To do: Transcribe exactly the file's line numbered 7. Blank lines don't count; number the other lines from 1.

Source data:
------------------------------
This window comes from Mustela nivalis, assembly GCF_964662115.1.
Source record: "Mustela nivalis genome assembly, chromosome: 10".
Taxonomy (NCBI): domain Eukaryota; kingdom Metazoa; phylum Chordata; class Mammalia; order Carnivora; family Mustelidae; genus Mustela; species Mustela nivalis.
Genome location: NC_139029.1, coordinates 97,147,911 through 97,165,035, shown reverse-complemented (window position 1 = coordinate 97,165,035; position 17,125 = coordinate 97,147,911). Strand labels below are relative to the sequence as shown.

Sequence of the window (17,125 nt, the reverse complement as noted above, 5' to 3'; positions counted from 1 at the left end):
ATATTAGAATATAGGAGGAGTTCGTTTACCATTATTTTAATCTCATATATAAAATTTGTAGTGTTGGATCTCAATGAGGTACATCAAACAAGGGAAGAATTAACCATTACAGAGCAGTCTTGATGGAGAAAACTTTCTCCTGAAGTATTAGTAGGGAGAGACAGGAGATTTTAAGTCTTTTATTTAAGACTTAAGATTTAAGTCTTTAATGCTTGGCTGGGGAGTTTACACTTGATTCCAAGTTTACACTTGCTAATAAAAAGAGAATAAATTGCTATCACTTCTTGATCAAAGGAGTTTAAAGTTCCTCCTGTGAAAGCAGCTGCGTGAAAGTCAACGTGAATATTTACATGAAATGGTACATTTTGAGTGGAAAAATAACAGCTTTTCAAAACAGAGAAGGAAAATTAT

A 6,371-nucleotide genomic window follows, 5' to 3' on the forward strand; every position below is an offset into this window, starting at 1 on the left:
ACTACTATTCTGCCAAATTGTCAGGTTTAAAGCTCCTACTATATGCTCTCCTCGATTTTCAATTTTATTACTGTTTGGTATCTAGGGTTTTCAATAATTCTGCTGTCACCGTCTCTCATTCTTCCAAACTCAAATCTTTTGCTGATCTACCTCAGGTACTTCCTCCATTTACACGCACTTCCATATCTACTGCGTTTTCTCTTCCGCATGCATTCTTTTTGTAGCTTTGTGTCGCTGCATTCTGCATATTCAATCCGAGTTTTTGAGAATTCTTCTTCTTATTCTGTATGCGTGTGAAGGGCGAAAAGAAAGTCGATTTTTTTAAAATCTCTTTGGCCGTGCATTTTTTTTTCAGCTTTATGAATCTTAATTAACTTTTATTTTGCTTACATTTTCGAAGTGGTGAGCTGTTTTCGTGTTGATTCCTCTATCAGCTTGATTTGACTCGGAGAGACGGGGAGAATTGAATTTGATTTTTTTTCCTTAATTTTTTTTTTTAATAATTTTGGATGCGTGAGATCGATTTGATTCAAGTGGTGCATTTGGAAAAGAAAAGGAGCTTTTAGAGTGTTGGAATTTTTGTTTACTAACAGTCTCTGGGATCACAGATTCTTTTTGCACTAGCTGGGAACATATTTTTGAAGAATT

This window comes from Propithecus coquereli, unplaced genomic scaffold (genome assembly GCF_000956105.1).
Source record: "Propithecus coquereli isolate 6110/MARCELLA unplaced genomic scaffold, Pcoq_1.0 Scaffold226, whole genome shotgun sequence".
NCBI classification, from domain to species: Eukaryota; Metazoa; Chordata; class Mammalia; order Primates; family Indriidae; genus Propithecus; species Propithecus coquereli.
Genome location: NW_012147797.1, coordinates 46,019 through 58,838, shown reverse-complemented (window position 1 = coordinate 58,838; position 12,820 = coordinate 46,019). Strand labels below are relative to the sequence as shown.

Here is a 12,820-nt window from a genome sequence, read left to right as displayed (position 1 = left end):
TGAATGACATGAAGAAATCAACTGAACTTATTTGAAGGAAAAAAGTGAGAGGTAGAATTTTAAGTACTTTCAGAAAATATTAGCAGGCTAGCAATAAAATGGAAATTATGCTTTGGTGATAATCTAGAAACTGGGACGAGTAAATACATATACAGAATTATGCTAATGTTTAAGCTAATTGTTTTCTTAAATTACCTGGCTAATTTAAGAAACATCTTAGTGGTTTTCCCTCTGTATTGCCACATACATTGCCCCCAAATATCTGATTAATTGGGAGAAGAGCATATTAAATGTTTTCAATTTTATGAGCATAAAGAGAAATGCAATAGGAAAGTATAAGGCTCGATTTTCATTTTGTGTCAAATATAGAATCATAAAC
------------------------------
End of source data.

A 6,371-nucleotide genomic window follows, 5' to 3' on the forward strand; every position below is an offset into this window, starting at 1 on the left: